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Growth tradeoffs produce complex microbial communities on a single limiting resource

Nature Communicationsvolume 9, Article number: 3214 (2018) | Download Citation

Abstract

The relationship between the dynamics of a community and its constituent pairwise interactions is a fundamental problem in ecology. Higher-order ecological effects beyond pairwise interactions may be key to complex ecosystems, but mechanisms to produce these effects remain poorly understood. Here we model microbial growth and competition to show that higher-order effects can arise from variation in multiple microbial growth traits, such as lag times and growth rates, on a single limiting resource with no other interactions. These effects produce a range of ecological phenomena: an unlimited number of strains can exhibit multistability and neutral coexistence, potentially with a single keystone strain; strains that coexist in pairs do not coexist all together; and a strain that wins all pairwise competitions can go extinct in a mixed competition. Since variation in multiple growth traits is ubiquitous in microbial populations, our results indicate these higher-order effects may also be widespread, especially in laboratory ecology and evolution experiments.

Introduction

Complex communities with a large number of distinct species or strains abound in both nature1,2 and the laboratory3,4. A fundamental problem in ecology is to understand the relationship between a community’s behavior and the pairwise interactions of its constituents5,6,7,8. In particular, the key question is to what extent these pairwise interactions determine the behavior of the community as a whole. However, ecologists have long considered the possibility of higher-order effects such that the interaction between pairs of strains can be altered by the presence of additional strains7,8,9,10,11. These higher-order effects may cause a community to be fundamentally different than the sum of its pairwise interactions and can play an important role in stabilizing coexisting communities12,13. Although these higher-order effects may be essential to accurately predict the ecological and evolutionary dynamics of a population, their underlying mechanisms remain poorly characterized.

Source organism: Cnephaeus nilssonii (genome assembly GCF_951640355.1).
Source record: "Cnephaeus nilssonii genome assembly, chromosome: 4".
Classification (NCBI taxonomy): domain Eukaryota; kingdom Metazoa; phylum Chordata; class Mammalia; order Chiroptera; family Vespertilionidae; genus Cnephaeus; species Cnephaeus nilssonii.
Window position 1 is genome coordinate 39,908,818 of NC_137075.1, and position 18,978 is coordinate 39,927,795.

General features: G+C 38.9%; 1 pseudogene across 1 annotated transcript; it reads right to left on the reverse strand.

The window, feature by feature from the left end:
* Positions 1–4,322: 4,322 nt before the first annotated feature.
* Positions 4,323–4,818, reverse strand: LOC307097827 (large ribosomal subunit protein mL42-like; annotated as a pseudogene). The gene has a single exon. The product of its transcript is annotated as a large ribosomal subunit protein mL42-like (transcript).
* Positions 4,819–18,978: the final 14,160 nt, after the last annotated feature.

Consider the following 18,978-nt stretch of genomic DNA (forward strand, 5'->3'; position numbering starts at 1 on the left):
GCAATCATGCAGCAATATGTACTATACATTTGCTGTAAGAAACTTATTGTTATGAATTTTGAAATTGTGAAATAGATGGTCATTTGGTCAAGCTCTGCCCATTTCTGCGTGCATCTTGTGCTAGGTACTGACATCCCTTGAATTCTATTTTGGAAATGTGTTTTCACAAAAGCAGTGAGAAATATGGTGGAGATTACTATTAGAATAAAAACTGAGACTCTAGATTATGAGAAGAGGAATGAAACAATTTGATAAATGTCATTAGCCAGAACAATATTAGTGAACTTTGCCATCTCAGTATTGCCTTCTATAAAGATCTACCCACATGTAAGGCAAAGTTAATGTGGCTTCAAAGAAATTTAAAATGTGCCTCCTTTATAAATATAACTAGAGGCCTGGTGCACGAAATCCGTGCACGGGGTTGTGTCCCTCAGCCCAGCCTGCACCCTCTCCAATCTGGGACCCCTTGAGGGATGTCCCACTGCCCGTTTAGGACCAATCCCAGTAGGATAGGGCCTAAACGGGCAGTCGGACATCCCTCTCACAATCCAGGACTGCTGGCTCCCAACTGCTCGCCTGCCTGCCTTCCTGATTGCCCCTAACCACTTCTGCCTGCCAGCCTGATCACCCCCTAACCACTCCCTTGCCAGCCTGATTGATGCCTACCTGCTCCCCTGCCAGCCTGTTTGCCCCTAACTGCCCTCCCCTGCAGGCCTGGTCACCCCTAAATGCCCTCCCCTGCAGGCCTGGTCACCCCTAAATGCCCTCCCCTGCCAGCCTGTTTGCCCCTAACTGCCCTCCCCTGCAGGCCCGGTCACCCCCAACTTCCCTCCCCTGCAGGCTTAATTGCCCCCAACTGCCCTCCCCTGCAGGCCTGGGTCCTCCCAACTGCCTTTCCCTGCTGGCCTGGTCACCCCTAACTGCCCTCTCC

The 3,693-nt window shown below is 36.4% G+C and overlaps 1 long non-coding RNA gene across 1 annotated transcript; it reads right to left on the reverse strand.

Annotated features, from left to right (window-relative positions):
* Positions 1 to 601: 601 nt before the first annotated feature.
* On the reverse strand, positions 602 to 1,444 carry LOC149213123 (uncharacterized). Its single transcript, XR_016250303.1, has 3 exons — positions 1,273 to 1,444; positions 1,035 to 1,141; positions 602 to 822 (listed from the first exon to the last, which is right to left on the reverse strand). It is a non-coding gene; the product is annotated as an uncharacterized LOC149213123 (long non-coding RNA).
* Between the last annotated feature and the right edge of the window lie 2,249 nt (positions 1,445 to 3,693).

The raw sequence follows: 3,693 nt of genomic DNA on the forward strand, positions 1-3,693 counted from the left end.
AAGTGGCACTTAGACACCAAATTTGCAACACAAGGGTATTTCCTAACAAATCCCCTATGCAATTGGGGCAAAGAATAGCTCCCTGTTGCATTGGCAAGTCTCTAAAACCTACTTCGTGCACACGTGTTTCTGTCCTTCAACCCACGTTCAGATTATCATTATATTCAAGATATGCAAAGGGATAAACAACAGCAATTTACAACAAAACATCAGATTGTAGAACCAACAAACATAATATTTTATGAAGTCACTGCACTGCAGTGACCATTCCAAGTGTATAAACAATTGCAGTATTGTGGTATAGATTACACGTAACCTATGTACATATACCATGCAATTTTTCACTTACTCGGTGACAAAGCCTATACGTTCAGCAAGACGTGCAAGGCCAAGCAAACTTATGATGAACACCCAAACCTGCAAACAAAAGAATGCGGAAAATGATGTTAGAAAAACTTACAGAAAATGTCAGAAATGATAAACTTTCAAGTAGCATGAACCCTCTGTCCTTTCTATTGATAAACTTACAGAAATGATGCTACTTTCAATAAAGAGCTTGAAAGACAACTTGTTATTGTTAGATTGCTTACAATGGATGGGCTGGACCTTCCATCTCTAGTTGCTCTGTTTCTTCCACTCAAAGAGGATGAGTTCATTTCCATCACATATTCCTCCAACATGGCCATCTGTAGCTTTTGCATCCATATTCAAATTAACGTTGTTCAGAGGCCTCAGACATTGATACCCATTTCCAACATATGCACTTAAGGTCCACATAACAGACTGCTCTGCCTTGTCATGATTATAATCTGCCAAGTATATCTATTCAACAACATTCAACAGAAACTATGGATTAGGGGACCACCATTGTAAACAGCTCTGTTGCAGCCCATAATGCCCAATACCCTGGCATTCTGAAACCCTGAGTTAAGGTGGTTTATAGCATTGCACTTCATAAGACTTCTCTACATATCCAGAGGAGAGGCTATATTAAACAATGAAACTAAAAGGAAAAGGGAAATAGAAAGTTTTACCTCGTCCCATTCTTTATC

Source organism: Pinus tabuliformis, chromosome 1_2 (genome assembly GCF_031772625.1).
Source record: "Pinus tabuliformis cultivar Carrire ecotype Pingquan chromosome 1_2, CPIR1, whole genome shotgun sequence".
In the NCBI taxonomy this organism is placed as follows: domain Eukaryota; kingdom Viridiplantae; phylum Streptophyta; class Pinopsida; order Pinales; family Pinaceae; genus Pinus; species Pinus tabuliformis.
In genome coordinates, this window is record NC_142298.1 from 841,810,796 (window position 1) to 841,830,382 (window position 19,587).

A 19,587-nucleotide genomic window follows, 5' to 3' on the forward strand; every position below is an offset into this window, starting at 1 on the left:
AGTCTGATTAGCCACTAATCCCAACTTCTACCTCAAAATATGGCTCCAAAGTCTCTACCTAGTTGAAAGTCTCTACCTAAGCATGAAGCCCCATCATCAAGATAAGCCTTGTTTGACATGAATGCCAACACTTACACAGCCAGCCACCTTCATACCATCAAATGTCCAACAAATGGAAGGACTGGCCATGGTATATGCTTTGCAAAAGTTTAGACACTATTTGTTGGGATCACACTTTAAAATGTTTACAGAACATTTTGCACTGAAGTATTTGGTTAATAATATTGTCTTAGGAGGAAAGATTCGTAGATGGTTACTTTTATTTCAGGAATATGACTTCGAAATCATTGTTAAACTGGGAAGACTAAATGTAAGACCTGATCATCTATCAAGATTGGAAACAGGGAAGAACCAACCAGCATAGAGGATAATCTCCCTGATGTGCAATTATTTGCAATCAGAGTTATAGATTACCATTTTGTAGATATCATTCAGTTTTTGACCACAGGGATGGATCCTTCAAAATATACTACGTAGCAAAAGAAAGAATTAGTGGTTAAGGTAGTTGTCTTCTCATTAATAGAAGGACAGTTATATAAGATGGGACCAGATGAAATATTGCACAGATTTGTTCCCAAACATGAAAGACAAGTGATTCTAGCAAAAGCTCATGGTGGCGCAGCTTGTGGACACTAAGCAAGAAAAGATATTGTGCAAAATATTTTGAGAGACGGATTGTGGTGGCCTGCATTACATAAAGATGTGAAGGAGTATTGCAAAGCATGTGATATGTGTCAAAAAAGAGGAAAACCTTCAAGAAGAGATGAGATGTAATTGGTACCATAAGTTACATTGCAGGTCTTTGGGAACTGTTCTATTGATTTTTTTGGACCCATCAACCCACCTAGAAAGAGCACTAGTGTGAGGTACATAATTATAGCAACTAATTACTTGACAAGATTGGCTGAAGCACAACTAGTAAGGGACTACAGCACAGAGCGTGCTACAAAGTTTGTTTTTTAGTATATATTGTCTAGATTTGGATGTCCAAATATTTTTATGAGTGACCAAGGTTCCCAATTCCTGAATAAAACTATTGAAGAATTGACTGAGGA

The relative simplicity and experimental tractability of microbes make them convenient for studying this problem. Most well-known ecological effects in microbes are mediated by cross-feeding interactions or the consumption of multiple resources14. For example, long-term coexistence of distinct strains is often believed to depend on the existence of at least as many resource types as coexisting strains, according to the principle of competitive exclusion15,16. However, theoretical and experimental work has demonstrated that tradeoffs in life-history traits alone—for example, growing quickly at low concentration of a resource versus growing quickly at high concentration, but with only a single resource type and no other interactions—are sufficient to produce not only stable coexistence of two strains17,18,19,20 but also non-transitive selection21, in which pairwise competitions of strains form a rock-paper-scissors game22.

Variation in multiple growth traits, such as lag time, exponential growth rate, and yield (resource efficiency), is pervasive in microbial populations23,24,25. Not only are single mutations known to be pleiotropic with respect to these traits26,27, but even genetically-identical lineages may demonstrate significant variation28,29. The ecological effects of such variation, however, are unknown in large populations with many distinct strains simultaneously competing, as is generally the case for microbes.

Here we study a model that shows how covariation in growth traits can produce complex microbial communities without any interactions among cells beyond competition for a single limiting resource. We focus on variation in lag times, exponential growth rates, and yields since they are the traits most easily measured by growth curves of individual strains30. We show that covariation in these traits creates higher-order effects such that the magnitude and even the sign of the selection coefficient between a pair of strains may be changed by the presence of a third strain. These higher-order effects can produce nontrivial ecological phenomena: an unlimited number of strains can form a multistable community or neutrally coexist, potentially with a single keystone strain stabilizing the community31,32; strains that coexist in pairs do not coexist in a community all together; and a strain that wins all pairwise competitions can go extinct in a mixed competition. Our model can be combined with high-throughput measurements of microbial growth traits to make more accurate predictions of the distribution of ecological effects and, in turn, evolutionary dynamics. Altogether these results show how fundamental properties of microbial growth are sufficient to generate complex ecological behavior, underscoring the necessity of considering ecology in studies of microbial evolution.